The 40-yard dash has been the gold standard for assessing a player's speed, while the 3-cone drill and 20-yard shuttle measures a player's ability to elude tacklers through a capacity to suddenly change direction while maintaining speed. Of the 108 players that participated in all three of these drills, Gordon finds himself in good company in terms of speed and agility, with the 12 players falling within 15-percent of Gordon's marks for all three of these events listed below:

YearNamePosHghtWght40 ydBnchVertBroad3Cone20 ss
2015Melvin GordonRB6' 1"2154.521935"126"7.044.07
2015Jay AjayiRB6' 0"2214.571939"121"7.14.1
2012LaMichael JamesRB5' 8"1944.451535"123"6.884.12
2013Giovani BernardRB5' 8"2024.531933½"122"6.914.12
2012David WilsonRB5' 10"2064.49 41"132"7.094.12
2013C.J. AndersonRB5' 8"2244.61732"119"7.154.12
2014Henry JoseyRB5' 8"1944.432034½"118"7.074.13
2015B.J. CatalonRB5' 7"1864.57 36"114"6.94.15
2013Kerwynn WilliamsRB5' 8"1954.481735"118"7.154.15
2015Mike DavisRB5' 9"2174.611734"116"74.18
2013Kenjon BarnerRB5' 9"1964.522035½"122"6.874.2
2014James WhiteRB5' 9"2044.572332"114"7.054.2
2012Chris PolkRB5' 11"2154.57 31"111"7.134.21

Gordon finds himself amongst the likes of Giovanni Bernard, LaMichael James, and David Wilson -- players that have been known for their elusiveness and ability to force missed tackles from defenders. What is even more impressive is Gordon is the biggest back to record these type of "elusiveness" numbers, as the other 12 players on this list fall between 5'8" and 6'0" in height and have an average weight of 204 pounds.

This speed and elusiveness is readily apparent when we look at his film from college. He makes sharp lateral moves to beat defenders to the edge, and his speed allows him to easily bounce runs to the outside, as seen here, here, here, and here.

Gordon also displays excellent footwork, and can make quick decisive cuts upfield to get through holes whenever they develop, as you can see here, here, and here

This ability to swiftly change direction combined with his patience also allows him to make plays when blocking is slower to develop and hole's don't appear immediately, as shown here and here

Along with great burst and short area speed, Gordon also has great long speed to outrun defenders in the open field as well, seen here and here.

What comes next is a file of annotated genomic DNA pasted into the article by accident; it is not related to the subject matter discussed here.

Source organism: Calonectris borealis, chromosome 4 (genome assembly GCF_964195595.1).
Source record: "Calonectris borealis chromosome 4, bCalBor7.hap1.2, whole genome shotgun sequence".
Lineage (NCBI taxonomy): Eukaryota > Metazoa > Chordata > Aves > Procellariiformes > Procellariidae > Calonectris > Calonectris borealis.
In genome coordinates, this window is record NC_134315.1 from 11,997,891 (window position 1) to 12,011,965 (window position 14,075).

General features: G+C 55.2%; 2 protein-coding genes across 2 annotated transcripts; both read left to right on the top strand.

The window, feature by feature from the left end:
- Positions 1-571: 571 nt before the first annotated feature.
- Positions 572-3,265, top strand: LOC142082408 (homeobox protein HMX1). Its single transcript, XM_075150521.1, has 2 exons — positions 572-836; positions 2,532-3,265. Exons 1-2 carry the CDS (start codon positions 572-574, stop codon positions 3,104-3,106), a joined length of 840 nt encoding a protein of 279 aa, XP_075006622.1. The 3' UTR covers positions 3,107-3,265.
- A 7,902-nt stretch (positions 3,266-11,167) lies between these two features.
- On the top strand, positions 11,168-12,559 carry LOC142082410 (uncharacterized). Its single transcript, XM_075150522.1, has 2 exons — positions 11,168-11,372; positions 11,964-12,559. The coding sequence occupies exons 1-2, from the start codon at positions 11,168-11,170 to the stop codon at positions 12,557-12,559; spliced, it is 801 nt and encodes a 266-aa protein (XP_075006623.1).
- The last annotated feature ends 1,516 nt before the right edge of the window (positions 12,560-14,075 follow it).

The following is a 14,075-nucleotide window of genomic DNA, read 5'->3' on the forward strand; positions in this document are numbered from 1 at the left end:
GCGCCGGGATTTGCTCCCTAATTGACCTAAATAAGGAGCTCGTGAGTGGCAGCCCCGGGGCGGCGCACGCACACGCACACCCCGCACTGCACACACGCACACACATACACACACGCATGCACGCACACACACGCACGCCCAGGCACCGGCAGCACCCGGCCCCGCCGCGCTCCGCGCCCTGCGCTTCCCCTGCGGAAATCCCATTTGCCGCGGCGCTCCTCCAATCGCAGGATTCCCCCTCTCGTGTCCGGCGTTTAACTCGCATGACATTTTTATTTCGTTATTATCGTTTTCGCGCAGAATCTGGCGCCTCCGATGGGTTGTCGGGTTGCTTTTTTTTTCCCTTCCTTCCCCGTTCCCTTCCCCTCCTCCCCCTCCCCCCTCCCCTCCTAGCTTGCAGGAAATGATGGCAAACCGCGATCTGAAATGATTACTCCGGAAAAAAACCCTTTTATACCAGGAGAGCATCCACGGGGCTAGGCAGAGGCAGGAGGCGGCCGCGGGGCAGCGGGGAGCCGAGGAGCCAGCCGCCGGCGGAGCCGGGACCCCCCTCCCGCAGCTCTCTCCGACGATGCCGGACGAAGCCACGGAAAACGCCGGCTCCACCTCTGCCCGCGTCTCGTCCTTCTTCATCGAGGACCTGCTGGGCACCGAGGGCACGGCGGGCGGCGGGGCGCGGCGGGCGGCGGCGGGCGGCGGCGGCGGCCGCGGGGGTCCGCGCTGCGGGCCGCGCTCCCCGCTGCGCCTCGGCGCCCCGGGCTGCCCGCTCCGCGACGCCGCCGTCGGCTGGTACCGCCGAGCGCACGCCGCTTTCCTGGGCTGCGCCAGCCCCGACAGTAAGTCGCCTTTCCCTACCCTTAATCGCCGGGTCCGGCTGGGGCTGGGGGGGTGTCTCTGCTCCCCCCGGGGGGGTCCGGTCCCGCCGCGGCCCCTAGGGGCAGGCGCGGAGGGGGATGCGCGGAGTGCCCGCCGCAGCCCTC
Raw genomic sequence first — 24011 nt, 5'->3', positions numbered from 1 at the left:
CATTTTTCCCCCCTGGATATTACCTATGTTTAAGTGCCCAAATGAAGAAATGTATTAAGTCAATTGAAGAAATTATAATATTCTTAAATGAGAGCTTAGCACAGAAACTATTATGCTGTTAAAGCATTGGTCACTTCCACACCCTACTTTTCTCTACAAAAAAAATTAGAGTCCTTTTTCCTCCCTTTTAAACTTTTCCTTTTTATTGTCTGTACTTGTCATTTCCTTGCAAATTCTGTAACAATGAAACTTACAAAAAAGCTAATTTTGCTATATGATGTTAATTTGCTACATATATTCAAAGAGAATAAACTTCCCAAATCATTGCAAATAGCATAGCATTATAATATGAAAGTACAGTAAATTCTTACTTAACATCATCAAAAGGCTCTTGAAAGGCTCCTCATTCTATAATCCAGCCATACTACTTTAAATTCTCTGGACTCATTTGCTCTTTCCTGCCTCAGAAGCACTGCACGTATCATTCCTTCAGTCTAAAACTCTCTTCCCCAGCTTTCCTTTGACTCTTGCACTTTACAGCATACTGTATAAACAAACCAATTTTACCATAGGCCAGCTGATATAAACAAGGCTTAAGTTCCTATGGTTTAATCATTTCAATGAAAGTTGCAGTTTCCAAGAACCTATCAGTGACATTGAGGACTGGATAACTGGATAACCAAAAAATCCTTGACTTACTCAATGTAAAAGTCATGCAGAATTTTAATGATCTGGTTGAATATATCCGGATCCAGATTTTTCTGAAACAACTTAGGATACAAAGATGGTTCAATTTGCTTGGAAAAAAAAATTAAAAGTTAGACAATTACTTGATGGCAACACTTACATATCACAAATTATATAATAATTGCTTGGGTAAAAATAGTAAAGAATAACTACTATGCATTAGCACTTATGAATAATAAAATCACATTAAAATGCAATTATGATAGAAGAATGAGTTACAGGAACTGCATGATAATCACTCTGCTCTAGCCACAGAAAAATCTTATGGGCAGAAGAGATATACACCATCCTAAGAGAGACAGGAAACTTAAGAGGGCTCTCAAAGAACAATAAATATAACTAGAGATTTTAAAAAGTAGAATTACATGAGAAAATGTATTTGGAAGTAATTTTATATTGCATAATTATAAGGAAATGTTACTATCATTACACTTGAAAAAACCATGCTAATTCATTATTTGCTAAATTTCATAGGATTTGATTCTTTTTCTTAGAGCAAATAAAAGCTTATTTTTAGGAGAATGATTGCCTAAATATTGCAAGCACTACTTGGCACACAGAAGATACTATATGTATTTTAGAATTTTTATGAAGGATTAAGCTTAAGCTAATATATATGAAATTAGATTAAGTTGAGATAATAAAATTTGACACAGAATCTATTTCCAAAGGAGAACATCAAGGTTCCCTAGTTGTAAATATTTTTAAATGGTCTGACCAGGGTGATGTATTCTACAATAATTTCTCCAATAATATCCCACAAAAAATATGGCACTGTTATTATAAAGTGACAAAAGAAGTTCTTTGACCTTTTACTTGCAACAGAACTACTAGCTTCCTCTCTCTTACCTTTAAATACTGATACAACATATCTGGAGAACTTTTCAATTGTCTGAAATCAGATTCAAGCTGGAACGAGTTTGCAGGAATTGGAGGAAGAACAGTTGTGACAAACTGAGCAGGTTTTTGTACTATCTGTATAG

Already we see that Gordon is a scary mix of size, speed, and elusiveness: he possesses the size of a prototypical three-down back like DeMarco Murray, but also has the change-of-direction ability and short area speed of a "scatback" type player like Gio Bernard.

3. Power and Explosiveness: Bench Press, Vertical, and Broad Jump
One interesting thing to note is that Gordon's similarities to "scatback" type players ends once we start look at the metrics measuring power and explosiveness (bench press, vertical, and broad jump). Indeed, when we look back at all 619 eligible players for those possessing similar marks to Gordon in the "power and explosiveness" category, we identify 43 running backs with overall metrics comparable to his. But rather than be associated with scatback style running games, a large majority of these players have instead been associated with power back style running games:

YearNamePosHghtWght40 ydBnchVertBroad3Cone20 ss
2015Melvin GordonRB6' 1"2154.521935"126"7.044.07
2011DeMarco MurrayRB6' 1"2134.372134½"130" 4.18
2014Charles SimsRB6' 0"2144.481737½"126"7.164.3
2007Marshawn LynchRB5' 11"2154.462035½"125" 4.58
2013Latavius MurrayRB6' 2½"2234.382236"124"6.814.36
2012Bernard PierceRB6' 0"2184.491736"123"7.074.28
2012LaMichael JamesRB5' 8"1944.451535"123"6.884.12
2011Mikel LeshoureRB6' 1"2274.562138"122" 4.4
2006Jerious NorwoodRB6' 1"2104.41536½"122" 4.26
2013Giovani BernardRB5' 8"2024.531933½"122"6.914.12